The Plight of Feeling: Sympathy and Dissent in the Early American Novel

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University of Chicago Press, Nov 24, 1997 - Literary Criticism - 306 pages
American novels written in the wake of the Revolution overflow with self-conscious theatricality and impassioned excess. In The Plight of Feeling, Julia A. Stern shows that these sentimental, melodramatic, and gothic works can be read as an emotional history of the early republic, reflecting the hate, anger, fear, and grief that tormented the Federalist era.

Stern argues that these novels gave voice to a collective mourning over the violence of the Revolution and the foreclosure of liberty for the nation's noncitizens—women, the poor, Native and African Americans. Properly placed in the context of late eighteenth-century thought, the republican novel emerges as essentially political, offering its audience gothic and feminized counternarratives to read against the dominant male-authored accounts of national legitimation.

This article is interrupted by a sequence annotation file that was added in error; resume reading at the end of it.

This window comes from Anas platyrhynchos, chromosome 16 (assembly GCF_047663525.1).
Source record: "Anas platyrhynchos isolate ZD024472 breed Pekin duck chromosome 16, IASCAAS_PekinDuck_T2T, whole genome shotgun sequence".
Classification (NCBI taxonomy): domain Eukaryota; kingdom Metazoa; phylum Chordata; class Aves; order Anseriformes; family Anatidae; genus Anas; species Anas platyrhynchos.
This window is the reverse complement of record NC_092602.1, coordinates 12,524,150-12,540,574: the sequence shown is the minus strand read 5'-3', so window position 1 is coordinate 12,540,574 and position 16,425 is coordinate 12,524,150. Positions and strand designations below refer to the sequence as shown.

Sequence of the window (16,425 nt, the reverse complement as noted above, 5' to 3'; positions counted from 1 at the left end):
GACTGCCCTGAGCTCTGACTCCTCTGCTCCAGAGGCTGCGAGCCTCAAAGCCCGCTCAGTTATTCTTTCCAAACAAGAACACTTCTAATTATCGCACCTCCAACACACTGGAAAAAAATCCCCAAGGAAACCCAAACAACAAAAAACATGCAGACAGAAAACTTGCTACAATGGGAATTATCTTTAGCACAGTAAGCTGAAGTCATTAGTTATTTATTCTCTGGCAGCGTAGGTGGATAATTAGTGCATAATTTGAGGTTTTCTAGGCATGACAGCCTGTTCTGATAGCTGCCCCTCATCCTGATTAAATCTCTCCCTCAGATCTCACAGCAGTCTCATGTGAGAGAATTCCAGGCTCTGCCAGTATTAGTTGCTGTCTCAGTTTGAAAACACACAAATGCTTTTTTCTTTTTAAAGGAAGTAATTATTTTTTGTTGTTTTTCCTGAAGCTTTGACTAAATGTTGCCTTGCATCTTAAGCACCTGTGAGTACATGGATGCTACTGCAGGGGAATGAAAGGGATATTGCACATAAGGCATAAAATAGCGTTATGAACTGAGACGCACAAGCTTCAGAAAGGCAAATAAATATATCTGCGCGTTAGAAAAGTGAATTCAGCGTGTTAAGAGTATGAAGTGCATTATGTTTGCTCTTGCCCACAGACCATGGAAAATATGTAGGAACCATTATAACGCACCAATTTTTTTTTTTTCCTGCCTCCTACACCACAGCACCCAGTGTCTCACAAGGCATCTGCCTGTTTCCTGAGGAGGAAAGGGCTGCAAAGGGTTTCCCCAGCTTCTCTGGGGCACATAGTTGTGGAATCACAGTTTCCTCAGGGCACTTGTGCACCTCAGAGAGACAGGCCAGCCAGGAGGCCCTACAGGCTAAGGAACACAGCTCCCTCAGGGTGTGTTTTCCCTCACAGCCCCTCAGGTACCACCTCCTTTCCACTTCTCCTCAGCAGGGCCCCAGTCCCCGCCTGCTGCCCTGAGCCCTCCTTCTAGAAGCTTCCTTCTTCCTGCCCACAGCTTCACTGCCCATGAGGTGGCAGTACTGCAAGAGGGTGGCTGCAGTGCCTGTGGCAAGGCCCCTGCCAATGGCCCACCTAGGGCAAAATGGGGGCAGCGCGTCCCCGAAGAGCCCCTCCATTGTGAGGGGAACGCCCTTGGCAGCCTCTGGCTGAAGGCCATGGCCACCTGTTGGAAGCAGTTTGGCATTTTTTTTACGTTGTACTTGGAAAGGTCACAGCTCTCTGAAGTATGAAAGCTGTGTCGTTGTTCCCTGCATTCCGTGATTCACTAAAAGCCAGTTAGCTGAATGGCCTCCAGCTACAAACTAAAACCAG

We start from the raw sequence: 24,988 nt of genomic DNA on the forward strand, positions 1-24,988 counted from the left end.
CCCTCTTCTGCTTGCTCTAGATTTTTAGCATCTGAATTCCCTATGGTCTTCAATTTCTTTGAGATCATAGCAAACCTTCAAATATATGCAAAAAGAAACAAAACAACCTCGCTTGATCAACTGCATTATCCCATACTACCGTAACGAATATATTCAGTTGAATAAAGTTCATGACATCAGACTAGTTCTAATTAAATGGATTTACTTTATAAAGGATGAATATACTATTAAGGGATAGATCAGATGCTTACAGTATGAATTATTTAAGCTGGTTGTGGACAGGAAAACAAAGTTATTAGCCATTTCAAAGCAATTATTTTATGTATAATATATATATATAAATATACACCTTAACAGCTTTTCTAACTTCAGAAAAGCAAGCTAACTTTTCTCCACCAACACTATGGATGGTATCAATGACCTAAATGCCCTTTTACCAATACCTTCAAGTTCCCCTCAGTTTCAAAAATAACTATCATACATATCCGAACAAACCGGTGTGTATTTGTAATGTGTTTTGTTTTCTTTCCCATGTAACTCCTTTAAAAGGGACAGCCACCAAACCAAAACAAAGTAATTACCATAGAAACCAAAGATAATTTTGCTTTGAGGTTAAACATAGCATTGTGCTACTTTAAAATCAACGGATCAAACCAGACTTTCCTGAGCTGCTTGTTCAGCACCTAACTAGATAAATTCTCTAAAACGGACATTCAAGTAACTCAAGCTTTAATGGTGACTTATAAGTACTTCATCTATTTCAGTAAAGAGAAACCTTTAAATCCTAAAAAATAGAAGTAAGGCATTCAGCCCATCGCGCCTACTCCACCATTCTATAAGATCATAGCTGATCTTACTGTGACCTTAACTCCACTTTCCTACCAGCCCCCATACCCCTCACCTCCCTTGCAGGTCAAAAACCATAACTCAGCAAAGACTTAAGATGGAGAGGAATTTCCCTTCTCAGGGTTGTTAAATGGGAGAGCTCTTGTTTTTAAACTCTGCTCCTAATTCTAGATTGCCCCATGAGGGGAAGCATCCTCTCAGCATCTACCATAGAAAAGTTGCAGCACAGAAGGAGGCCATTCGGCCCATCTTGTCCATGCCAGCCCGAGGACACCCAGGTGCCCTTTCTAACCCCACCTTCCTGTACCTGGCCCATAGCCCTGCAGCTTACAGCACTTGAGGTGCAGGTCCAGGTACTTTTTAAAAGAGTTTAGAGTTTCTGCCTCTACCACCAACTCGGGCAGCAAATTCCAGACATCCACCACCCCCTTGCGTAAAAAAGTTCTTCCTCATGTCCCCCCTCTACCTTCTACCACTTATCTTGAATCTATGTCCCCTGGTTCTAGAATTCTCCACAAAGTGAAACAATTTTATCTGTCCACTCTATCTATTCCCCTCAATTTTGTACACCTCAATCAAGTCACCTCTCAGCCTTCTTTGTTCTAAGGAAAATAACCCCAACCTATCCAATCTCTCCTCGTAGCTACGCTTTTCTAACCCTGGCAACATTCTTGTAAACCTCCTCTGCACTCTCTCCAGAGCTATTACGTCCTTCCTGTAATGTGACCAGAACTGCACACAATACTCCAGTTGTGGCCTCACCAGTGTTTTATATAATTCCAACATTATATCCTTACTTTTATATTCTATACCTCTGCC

Drawing upon insights from cultural history and gender studies as well as psychoanalytic, narrative, and genre theory, Stern convincingly exposes the foundation of the republic as an unquiet crypt housing those invisible Americans who contributed to its construction.

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Contents

The Plight of Feeling
xi
Working through the Frame The Dream of Transparency in Charlotte Temple
27
Beyond A Play about Words Tyrannies of Voice in The Coquette
67
A Lady Who Sheds No Tears Liberty Contagion and the Demise of Fraternity in Ormond
149
Notes
235
Index
289
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Page 282 - The very idea of the fabrication of a new government is enough to fill us with disgust and horror. We wished at the period of the revolution, and do now wish, to derive all we possess as an inheritance from our forefathers.

About the author (1997)

Julia A. Stern is associate professor of English and American Studies and the Charles Deering McCormick Professor of Teaching Excellence at Northwestern University. She is the author of The Plight of Feeling: Sympathy and Dissent in the Early American Novel, also published by the University of Chicago Press.

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